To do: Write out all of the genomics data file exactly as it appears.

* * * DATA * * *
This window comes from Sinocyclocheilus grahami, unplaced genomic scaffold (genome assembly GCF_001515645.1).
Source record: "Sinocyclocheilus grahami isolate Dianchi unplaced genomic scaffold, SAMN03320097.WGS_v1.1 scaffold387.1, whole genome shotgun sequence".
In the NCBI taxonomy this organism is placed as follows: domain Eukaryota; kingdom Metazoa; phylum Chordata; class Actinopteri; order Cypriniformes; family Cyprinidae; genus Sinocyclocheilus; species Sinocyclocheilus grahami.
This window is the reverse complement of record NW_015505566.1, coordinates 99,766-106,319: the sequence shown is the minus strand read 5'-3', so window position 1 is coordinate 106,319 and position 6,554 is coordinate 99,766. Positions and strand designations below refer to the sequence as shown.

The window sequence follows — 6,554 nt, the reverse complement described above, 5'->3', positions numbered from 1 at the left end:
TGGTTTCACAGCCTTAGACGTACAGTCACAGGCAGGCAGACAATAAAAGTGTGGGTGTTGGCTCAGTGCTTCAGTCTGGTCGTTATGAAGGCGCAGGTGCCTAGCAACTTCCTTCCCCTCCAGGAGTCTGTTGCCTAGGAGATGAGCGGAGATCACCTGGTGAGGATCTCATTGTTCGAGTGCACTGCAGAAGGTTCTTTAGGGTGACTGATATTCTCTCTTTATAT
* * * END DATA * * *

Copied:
This window comes from Sinocyclocheilus grahami, unplaced genomic scaffold (genome assembly GCF_001515645.1).
Source record: "Sinocyclocheilus grahami isolate Dianchi unplaced genomic scaffold, SAMN03320097.WGS_v1.1 scaffold387.1, whole genome shotgun sequence".
In the NCBI taxonomy this organism is placed as follows: domain Eukaryota; kingdom Metazoa; phylum Chordata; class Actinopteri; order Cypriniformes; family Cyprinidae; genus Sinocyclocheilus; species Sinocyclocheilus grahami.
This window is the reverse complement of record NW_015505566.1, coordinates 99,766-106,319: the sequence shown is the minus strand read 5'-3', so window position 1 is coordinate 106,319 and position 6,554 is coordinate 99,766. Positions and strand designations below refer to the sequence as shown.

The window sequence follows — 6,554 nt, the reverse complement described above, 5'->3', positions numbered from 1 at the left end:
TGGTTTCACAGCCTTAGACGTACAGTCACAGGCAGGCAGACAATAAAAGTGTGGGTGTTGGCTCAGTGCTTCAGTCTGGTCGTTATGAAGGCGCAGGTGCCTAGCAACTTCCTTCCCCTCCAGGAGTCTGTTGCCTAGGAGATGAGCGGAGATCACCTGGTGAGGATCTCATTGTTCGAGTGCACTGCAGAAGGTTCTTTAGGGTGACTGATATTCTCTCTTTATAT